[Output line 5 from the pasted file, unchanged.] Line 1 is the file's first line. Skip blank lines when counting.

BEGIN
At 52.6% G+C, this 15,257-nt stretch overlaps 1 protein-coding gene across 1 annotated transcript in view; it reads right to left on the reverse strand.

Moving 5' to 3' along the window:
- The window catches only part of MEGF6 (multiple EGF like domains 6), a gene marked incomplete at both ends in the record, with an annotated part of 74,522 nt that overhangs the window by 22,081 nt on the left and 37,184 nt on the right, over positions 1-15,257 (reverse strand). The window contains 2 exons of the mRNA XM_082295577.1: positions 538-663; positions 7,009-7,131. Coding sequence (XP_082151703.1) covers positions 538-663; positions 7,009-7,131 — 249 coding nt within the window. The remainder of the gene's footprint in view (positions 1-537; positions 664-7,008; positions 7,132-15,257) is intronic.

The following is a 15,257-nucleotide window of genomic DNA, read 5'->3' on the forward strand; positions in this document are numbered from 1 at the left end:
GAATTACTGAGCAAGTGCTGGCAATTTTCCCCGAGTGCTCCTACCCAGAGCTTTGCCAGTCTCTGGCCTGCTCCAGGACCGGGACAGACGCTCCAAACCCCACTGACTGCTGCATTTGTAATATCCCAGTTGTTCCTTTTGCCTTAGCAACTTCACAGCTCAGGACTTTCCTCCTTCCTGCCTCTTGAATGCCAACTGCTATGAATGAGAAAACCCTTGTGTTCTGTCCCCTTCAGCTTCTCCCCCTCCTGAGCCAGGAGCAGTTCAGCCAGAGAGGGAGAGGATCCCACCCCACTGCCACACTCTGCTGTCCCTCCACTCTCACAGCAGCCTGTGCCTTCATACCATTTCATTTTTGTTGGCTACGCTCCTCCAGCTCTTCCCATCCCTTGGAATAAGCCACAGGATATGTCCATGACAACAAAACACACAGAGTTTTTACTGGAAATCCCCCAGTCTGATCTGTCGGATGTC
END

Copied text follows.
GAATTACTGAGCAAGTGCTGGCAATTTTCCCCGAGTGCTCCTACCCAGAGCTTTGCCAGTCTCTGGCCTGCTCCAGGACCGGGACAGACGCTCCAAACCCCACTGACTGCTGCATTTGTAATATCCCAGTTGTTCCTTTTGCCTTAGCAACTTCACAGCTCAGGACTTTCCTCCTTCCTGCCTCTTGAATGCCAACTGCTATGAATGAGAAAACCCTTGTGTTCTGTCCCCTTCAGCTTCTCCCCCTCCTGAGCCAGGAGCAGTTCAGCCAGAGAGGGAGAGGATCCCACCCCACTGCCACACTCTGCTGTCCCTCCACTCTCACAGCAGCCTGTGCCTTCATACCATTTCATTTTTGTTGGCTACGCTCCTCCAGCTCTTCCCATCCCTTGGAATAAGCCACAGGATATGTCCATGACAACAAAACACACAGAGTTTTTACTGGAAATCCCCCAGTCTGATCTGTCGGATGTC